This leads to the question of the role of local communities in the restoration of forests. It
is increasingly evident that governments and international agencies will want to invest in
restoring forests that have been degraded by logging, fire, or other causes. These are the
forests that may be targeted to become community forestry areas. Therefore, agreements
will need to be made between local communities and outside parties regarding the
compensation local communities will receive.

In sum, although slow progress has been made in transferring stewardship over Asia’s
tropical forests to local communities, the issue is still very much alive. The debate and
action agenda of community forestry has passed through the initial period of launching
the idea to the next stage of forging interest among governments, forestry departments,
and other key players. Focus now needs to be trained on the opportunities and constraints
existing within the communities who will become responsible for much of what remains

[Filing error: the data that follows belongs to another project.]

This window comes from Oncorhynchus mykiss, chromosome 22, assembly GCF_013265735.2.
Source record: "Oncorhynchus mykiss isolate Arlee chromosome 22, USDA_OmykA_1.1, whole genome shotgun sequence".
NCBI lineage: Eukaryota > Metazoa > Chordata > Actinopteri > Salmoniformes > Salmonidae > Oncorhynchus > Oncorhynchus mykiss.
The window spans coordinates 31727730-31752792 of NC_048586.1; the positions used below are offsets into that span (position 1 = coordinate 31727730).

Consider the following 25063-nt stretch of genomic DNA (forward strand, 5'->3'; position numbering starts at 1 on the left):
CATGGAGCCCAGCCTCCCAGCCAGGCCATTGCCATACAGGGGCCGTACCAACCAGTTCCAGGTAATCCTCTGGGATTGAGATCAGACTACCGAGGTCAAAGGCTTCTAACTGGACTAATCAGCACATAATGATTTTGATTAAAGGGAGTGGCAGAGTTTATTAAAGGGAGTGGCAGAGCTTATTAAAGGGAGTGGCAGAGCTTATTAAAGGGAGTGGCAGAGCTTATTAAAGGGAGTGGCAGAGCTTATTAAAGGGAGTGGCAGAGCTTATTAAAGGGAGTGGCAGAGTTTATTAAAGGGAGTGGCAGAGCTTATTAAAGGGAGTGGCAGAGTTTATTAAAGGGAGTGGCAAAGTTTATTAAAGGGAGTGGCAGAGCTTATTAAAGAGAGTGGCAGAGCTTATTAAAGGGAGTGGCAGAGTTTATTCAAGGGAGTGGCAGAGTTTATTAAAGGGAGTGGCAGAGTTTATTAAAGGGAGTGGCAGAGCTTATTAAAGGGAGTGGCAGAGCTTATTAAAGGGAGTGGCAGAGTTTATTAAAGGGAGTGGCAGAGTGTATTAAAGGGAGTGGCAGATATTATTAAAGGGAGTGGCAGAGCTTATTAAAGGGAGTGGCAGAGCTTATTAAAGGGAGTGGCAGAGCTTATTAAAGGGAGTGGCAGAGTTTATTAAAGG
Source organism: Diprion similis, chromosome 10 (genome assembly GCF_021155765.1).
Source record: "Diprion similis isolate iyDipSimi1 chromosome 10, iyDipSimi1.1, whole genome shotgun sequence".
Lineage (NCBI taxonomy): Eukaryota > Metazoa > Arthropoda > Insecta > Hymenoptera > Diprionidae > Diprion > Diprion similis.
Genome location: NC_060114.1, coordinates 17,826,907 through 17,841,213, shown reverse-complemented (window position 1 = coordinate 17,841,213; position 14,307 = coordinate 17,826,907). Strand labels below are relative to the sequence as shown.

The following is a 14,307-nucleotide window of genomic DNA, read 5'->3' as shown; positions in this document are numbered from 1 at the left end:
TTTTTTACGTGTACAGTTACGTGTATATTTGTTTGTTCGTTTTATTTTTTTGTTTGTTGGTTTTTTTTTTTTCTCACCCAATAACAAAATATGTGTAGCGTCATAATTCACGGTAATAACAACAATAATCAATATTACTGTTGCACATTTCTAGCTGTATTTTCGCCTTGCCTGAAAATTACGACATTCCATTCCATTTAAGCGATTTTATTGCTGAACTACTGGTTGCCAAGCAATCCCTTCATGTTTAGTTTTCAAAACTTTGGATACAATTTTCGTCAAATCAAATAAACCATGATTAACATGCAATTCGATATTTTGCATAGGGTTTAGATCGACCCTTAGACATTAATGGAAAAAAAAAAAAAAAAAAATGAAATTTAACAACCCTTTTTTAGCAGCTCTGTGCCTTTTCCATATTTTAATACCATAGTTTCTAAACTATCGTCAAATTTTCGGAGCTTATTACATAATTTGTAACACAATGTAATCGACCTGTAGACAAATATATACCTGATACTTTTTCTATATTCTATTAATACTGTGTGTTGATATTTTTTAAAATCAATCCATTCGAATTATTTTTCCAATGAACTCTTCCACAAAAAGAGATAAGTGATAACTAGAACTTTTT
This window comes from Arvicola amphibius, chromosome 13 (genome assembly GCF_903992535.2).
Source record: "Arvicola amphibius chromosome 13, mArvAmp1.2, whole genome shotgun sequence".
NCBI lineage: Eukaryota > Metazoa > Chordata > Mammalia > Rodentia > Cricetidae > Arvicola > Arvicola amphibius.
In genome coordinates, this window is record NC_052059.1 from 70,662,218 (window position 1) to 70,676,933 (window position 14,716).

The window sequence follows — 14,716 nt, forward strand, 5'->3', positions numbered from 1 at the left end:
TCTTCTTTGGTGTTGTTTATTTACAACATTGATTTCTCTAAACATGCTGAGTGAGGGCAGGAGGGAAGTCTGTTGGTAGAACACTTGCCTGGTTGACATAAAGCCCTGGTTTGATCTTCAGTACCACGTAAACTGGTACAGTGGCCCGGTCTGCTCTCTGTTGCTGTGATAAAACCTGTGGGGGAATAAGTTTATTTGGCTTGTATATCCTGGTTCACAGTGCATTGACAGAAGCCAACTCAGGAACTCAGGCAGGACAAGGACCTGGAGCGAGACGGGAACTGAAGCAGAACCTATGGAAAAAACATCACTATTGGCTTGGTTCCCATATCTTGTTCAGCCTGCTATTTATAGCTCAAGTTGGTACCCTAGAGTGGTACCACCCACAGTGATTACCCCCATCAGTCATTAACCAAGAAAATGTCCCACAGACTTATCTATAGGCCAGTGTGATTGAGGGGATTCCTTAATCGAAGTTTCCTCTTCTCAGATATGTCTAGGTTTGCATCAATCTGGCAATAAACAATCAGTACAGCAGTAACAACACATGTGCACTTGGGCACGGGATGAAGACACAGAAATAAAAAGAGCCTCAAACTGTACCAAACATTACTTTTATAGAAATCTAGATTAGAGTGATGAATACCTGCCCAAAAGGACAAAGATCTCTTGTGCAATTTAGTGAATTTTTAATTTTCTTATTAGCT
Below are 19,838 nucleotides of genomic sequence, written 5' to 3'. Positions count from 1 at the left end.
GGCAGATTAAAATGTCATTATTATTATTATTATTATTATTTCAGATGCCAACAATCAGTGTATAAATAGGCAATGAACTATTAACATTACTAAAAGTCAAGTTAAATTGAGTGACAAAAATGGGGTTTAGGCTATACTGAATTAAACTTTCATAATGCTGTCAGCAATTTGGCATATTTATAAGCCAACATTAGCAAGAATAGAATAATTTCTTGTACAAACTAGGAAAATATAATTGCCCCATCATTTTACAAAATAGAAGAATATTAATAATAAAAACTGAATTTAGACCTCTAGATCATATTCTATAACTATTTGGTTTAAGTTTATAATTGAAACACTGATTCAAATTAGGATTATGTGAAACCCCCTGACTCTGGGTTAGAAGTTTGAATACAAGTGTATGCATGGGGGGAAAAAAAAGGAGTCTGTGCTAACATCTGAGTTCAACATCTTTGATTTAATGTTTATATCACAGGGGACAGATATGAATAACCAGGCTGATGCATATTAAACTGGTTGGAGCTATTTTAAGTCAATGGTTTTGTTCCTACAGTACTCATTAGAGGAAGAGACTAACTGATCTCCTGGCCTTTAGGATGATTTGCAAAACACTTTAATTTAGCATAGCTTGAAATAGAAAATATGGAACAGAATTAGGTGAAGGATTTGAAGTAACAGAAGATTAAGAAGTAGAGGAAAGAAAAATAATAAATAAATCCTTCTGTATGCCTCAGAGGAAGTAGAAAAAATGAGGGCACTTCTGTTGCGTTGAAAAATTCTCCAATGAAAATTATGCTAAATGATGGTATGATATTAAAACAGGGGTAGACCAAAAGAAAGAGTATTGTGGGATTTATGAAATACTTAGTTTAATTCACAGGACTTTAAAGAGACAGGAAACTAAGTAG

of Asia’s tropical forests. The struggle over the next years will shift from who should
control forests to how communal stewardship can become feasible and attractive to
communities while meeting the demands of other constituencies. This will require
intensified negotiation over rights and responsibilities, more investment in capacity-
building within state forestry agencies and local communities, and new ways to
determine compensation for the restoration and preservation of forests that provide
national and global environmental services.

Wil de Jong is a scientist at the Center for International Forestry Research in Bogor,
Indonesia. He can be reached at w.de-jong@cgiar.org